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New York praised for climate leadership

Gov. Cuomo calls on world leaders to follow state-led initiatives.

By Daniel J. Graeber
New York Gov. Andrew Cuomo praised by the environmental community for sending a strong message on climate policies. Photo by John Angelillo/UPI
New York Gov. Andrew Cuomo praised by the environmental community for sending a strong message on climate policies. Photo by John Angelillo/UPI | License Photo

NEW YORK, Oct. 9 (UPI) -- New York state won praise from the environmental community for taking the lead on steps needed to advance a low-carbon economy.

New York Gov. Andrew Cuomo announced a series of measures aimed at curbing the threat from climate change, including major investments for the state's solar power industry. Cuomo said his administration already has the most aggressive emissions plan in the nation, pledging in early 2015 to cut emissions by 40 percent of the 1990 levels by 2030.

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"We are joining together and committing ourselves to tackling climate change and showing the nation what is possible," he said in a statement. "Now it is up to world leaders to follow suit."

The governor said in a speech alongside low-carbon advocate and former U.S. Vice President Al Gore that New York was joining 19 countries, the state of California and dozens of other regional government bodies in North America in making the commitments.

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The Natural Resources Defense Council said New York was setting the gold standard by following precedent set by other global economies in making commitments to tackle climate change.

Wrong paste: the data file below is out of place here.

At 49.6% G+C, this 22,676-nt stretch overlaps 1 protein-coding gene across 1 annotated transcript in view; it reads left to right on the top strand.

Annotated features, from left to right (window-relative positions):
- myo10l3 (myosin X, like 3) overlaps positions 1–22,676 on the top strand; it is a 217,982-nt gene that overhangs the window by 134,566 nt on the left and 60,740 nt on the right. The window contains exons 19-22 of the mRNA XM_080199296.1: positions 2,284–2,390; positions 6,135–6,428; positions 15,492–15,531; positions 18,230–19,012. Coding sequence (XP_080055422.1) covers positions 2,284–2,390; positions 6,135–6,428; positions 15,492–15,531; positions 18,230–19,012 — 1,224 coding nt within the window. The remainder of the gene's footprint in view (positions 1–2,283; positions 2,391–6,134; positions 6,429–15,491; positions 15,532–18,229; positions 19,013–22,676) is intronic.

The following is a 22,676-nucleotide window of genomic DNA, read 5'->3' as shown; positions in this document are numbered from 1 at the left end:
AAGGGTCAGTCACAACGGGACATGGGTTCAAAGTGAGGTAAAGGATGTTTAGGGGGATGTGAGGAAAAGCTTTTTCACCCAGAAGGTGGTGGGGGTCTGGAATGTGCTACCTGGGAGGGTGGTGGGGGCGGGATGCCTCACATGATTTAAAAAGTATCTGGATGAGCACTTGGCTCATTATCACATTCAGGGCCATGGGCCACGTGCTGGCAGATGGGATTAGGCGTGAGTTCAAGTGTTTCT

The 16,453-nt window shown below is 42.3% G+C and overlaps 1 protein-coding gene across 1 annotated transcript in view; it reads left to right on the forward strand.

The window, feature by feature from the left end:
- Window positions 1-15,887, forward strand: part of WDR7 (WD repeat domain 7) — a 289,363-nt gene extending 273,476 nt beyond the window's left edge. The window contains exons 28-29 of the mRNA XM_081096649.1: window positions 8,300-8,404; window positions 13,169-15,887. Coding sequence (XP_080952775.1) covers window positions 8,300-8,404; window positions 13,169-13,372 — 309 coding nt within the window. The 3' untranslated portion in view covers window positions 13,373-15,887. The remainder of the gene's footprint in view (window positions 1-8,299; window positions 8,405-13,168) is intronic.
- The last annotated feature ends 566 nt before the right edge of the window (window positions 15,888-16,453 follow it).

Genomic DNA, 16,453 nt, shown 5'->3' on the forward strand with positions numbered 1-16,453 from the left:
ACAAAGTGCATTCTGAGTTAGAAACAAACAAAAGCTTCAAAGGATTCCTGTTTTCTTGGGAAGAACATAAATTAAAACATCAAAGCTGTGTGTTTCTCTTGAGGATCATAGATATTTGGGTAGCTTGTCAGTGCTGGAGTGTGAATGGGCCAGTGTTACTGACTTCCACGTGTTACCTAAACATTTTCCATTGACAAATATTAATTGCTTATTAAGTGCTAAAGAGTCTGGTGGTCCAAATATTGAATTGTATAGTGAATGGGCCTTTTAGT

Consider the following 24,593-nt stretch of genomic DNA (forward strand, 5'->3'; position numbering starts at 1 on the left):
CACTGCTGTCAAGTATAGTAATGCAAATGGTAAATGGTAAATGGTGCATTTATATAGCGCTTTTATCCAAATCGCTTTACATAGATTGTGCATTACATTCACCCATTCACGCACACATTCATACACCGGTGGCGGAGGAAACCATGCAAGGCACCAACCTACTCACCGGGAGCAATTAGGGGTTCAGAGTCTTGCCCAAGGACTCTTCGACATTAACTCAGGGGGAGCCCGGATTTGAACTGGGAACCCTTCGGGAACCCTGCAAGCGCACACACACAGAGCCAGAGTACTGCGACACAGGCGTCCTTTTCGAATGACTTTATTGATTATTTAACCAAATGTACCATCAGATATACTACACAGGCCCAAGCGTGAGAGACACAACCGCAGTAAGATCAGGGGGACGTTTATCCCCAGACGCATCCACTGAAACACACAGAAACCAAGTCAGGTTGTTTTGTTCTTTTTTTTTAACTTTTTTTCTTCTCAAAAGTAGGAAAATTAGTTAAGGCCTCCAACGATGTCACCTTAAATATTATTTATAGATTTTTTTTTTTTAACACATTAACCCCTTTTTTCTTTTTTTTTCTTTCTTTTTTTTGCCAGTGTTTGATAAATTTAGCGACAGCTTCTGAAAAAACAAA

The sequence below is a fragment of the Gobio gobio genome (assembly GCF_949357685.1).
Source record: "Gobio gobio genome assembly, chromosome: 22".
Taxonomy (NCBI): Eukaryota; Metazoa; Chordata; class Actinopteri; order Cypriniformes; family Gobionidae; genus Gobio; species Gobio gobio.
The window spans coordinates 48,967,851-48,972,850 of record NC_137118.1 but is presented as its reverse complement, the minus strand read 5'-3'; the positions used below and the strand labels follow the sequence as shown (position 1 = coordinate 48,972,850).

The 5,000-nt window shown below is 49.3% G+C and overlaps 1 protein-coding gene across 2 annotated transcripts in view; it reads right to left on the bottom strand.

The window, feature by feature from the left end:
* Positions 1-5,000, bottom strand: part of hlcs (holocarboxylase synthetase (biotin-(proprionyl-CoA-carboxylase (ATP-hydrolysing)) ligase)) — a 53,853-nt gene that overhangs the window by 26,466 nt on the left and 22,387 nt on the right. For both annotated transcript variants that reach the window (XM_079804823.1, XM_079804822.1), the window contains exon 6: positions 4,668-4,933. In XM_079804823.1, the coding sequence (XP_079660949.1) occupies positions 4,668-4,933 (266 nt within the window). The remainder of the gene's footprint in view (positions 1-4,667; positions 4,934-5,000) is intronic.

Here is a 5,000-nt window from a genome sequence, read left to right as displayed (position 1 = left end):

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"New York is moving forward with the mantle of climate and clean energy leadership," Kit Kennedy, NRDC director of energy programs, said in a statement.

Last week, New York City Mayor Bill de Blasio called on the five city pension boards to consider a proposal to divest from coal to align funds with current trajectories in the energy market.

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Industry critics said divesting from coal for the sake of addressing climate goals was a short-sighted investment strategy. Matt Dempsey, a spokesman for the Independent Petroleum Association of America, said it's not a particular act of "political heroism" to shy away from coal as pensions funds still hold oil and gas securities.

New York state law requires that 30 percent of the electricity in the state comes from renewable energy by the end of this year.

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